Et la médaille austere
Que trouve un laboureur
Révèle un empereur.
Literally: “And the medallion, austere, / Which a laborer finds / Under the ground / Reveals an emperor.”
Another notable use is by Bertrand Russell. He says mathematics has a beauty that is “austere, like that of sculpture.”
Today, the word austerity is being used as a euphemism for making people homeless, impoverishing them, forcing children to be hungry and malnourished, making infants die of disease. That is: the word is being used to cover a desperate and vile attempt to keep the profit system going. This is one of the foulest instances of euphemism in any language.
Austerity, as we find it in the press and statements of economists and government officials (particularly European), is the cutting down on government expenditures, as a means of lessening government debt. And the expenditures to be slashed are for such things as school lunches, assistance to the unemployed, medical aid, pensions. Many of these expenditures are part of what has been called “the safety net.” Now, “the safety net” in itself is an admission that the profit system is a failure: that profit economics cannot provide the people of a nation with that which they need to live. So in an attempt to make up for some of the suffering inflicted by the profit system, various governments provided ways of having people get a bit of the money, food, housing they need.
But a nation cannot go on trying to make up a little for the cruelties of profit economics, and at the same time maintain and back an economy based on private profit: the relation between the nation’s expenditure and its income will be disproportionate. That is true of the US, France, England, Japan. It is true of two nations much in the news: Greece and Spain; and we can look awhile at them.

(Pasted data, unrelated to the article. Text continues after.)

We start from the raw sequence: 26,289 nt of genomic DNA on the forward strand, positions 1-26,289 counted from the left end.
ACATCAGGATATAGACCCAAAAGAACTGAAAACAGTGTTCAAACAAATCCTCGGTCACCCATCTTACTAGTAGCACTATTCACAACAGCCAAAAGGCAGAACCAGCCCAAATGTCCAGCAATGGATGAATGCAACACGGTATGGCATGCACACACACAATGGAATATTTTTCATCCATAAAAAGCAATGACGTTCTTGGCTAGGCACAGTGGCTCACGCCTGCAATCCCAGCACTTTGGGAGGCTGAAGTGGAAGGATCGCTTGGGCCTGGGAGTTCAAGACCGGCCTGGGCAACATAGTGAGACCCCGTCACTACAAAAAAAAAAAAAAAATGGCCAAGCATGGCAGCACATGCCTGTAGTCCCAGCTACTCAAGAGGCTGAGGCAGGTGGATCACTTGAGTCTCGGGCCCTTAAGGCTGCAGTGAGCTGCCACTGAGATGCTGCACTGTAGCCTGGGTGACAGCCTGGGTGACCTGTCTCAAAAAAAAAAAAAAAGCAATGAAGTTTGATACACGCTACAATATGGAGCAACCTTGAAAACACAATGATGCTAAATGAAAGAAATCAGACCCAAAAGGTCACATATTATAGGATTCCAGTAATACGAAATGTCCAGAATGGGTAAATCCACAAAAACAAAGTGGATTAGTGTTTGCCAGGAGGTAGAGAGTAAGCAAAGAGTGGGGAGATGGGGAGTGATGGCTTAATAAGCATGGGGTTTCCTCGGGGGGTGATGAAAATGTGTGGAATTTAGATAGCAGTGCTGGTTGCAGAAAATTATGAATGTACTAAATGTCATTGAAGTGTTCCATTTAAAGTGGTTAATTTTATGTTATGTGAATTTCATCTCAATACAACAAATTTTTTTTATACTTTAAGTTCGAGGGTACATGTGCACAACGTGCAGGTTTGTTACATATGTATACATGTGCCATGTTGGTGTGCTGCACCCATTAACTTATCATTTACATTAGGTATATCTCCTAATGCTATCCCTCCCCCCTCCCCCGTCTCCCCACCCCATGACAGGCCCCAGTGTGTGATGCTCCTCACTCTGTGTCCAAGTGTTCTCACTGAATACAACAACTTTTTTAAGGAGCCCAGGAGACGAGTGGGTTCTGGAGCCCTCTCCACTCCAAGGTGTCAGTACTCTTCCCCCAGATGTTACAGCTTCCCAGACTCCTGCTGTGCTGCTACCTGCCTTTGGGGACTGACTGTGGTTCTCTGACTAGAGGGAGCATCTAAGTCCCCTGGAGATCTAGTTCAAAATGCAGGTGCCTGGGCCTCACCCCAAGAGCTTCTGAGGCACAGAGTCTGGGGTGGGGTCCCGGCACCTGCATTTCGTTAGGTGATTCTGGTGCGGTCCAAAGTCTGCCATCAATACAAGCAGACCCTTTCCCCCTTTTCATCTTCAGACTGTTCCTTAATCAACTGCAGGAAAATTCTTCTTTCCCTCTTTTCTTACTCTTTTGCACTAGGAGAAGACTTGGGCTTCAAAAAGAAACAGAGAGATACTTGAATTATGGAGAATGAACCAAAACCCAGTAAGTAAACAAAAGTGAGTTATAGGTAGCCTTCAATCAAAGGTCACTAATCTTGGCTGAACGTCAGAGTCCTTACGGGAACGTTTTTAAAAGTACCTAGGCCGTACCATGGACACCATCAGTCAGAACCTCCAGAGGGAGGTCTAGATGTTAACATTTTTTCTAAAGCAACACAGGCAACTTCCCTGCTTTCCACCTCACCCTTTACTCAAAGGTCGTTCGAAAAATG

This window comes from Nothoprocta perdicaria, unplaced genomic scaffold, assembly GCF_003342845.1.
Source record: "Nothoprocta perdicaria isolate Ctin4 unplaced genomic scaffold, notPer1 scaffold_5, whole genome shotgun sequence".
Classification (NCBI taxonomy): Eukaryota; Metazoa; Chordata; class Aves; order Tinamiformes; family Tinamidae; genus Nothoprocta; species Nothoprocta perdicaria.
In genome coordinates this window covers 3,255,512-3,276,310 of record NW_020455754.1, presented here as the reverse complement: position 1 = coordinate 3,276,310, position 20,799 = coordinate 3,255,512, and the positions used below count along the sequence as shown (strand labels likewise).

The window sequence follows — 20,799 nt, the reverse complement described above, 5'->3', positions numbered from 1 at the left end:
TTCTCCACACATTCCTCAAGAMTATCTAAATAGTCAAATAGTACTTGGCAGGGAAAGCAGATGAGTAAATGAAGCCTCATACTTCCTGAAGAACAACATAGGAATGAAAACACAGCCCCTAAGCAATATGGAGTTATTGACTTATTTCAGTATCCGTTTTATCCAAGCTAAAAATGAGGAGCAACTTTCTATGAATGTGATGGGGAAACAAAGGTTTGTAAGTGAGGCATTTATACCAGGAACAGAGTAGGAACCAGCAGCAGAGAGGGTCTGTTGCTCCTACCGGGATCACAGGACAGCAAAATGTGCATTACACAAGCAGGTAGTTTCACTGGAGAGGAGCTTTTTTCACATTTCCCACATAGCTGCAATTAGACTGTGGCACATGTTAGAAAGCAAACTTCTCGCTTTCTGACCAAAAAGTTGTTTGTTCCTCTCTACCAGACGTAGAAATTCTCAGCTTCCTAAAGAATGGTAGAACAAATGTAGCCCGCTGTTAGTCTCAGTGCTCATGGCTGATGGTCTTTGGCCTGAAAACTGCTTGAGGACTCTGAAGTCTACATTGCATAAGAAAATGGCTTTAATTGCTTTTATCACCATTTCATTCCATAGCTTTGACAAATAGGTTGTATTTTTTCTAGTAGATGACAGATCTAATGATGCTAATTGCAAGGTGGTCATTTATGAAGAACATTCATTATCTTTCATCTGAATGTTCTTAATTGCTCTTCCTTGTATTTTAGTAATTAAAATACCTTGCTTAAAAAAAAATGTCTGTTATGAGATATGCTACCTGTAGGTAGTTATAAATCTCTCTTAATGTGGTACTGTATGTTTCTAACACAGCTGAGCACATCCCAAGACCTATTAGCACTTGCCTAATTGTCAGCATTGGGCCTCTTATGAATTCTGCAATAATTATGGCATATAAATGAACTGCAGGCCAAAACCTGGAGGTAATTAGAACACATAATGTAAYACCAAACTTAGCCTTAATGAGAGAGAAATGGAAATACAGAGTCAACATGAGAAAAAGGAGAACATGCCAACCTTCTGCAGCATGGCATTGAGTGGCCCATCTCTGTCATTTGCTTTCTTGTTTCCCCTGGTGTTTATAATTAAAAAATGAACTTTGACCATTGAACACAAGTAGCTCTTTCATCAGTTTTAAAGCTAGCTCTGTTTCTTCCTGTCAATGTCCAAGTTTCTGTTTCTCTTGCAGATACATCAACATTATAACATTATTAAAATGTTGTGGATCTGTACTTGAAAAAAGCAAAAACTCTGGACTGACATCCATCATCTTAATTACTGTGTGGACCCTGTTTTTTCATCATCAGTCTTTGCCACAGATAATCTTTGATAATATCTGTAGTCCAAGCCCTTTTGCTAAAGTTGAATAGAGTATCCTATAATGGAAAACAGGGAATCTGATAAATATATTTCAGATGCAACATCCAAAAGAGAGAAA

The Lenders & the People
To support a private profit economy yet try to mitigate a little of the pain it causes, Greece and Spain had to borrow. And they could not repay their debt. So the lenders—mainly the European Commission, the European Central Bank, and the International Monetary Fund—insisted that for Spain and Greece to be “bailed out,” these nations had to privatize various government assets and institute “austerity measures.” The austerity was to be inflicted on people who did not have wealth. They would lose their “safety net.” They would be without government sustenance, lose their homes and somewhat decent-paying government jobs, go hungry. The babies of Greece and Spain; the children; the old people, their pensions made worthless, who now must scrounge in garbage dumps; the middle class people, middle class no longer: it is on them that “austerity” has been imposed, in order to keep the profit way going.